Individual Author Record
Lois attended the University of Illinois and has taught in both St. Anne and Kankakee schools.
Biographical and Professional Information
Lois Meier is the historian for the French-Canadian village of St. Anne, where she was born. After graduating from the University of Illinois, she taught English and Speech in St. Anne and Kankakee high schools. She created a TV program shown on local television. She writes and directs scripts for church and civic celebrations. She put together a 200-page history of St. Anne, entitled The Saga of St. Anne. A history of the First Presbyterian is another publication she edited.
The Apostate's Woman, AuthorHouse, 2005
Titles At Your Library
The Apostate's Woman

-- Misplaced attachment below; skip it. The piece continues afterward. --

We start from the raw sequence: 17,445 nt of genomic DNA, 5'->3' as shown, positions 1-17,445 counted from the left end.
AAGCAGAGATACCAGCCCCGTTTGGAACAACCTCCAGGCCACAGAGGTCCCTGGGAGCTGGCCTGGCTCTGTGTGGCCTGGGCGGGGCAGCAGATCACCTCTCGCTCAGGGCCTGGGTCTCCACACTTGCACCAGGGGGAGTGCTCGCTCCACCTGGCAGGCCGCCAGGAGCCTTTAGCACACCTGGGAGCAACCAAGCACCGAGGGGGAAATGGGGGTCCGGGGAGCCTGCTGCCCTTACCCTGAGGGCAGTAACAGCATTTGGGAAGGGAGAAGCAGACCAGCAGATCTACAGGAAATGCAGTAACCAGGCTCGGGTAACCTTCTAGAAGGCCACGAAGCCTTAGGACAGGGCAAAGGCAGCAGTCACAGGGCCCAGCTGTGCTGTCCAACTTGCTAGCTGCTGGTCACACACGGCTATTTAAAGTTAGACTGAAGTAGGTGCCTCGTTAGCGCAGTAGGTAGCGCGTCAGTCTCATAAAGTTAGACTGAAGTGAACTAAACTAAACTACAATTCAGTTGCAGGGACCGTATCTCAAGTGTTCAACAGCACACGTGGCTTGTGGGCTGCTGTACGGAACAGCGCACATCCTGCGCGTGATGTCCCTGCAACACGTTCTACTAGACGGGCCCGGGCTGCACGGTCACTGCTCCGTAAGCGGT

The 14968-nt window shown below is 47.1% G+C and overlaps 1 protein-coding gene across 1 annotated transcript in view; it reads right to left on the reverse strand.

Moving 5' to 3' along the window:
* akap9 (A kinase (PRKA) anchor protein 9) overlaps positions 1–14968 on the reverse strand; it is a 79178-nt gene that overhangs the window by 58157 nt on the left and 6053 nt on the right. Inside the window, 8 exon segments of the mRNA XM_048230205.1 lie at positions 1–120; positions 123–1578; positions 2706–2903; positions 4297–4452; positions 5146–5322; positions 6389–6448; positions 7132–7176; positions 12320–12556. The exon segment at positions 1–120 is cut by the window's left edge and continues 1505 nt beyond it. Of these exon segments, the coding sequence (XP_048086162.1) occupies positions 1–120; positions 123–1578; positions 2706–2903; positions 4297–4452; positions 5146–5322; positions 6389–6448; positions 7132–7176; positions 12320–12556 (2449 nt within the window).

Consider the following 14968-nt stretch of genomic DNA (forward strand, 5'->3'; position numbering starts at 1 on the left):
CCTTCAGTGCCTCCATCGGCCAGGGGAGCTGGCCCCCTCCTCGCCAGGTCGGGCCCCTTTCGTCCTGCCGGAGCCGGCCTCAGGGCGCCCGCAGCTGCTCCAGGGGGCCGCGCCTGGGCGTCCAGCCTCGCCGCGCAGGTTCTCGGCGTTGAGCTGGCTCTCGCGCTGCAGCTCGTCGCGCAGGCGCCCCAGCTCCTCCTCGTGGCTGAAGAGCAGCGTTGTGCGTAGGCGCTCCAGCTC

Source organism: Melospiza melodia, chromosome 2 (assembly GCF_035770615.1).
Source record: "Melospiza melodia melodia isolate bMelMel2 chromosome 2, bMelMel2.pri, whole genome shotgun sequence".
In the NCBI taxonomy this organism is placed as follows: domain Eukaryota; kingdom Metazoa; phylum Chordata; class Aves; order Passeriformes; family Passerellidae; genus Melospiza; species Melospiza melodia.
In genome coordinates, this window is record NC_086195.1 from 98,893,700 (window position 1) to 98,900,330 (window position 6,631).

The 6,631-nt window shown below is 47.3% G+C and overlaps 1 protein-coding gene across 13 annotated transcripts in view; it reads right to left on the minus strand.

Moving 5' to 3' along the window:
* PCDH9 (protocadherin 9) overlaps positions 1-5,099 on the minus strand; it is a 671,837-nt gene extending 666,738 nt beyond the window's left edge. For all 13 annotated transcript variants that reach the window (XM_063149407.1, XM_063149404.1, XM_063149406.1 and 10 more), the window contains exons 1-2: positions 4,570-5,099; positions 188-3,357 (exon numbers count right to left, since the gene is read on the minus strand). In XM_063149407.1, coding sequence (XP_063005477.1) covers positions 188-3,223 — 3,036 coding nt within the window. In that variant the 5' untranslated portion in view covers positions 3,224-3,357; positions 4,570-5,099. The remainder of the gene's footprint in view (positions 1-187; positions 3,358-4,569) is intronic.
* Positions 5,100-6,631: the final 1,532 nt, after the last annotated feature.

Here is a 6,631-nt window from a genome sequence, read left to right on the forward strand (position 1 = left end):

The Apostate's Woman is a love story taking place in Illinois and Canada in the midst of local, national and international hatred and intrigue in the last half of the 19th century. Euphemie, an attractive 23-year old, falls in love with Evaloe, the husband of her invalid cousin, Marie, for whom she works as a nanny and housekeeper. After Marie's death, Evaloe asks her to wait for him to return from The War Between the States. In the meantime, she becomes the housekeeper for Father Chiniquy, world renown excommunicated priest. The local schoolteacher, Francis, is a would-be suitor. Both he and Evaloe are killed in the war. Chiniquy, twenty-five years her senior, asks her to marry him. They discover a deep love for each other. She bears him one son and two daughters. She changes from a young girl dependent on her parents, fearful of the Roman Catholic clergy and in awe of Father Chiniquy into a capable, strong-minded woman who faces her many responsibilities with cheerful acceptance. During his many absences, she endures gossip and derision labeling her "The Apostate's Woman." The noisy drone of the insects called cicadas runs through the story including the wedding night as well as the final episode when she is sixty-two and he is eighty-seven. He tells her the cicadas are informing the world "Phemie did" instead of "Katie did." When she asks, "Phemie did what?" he replies, "Made one old apostate one angel of a wife!"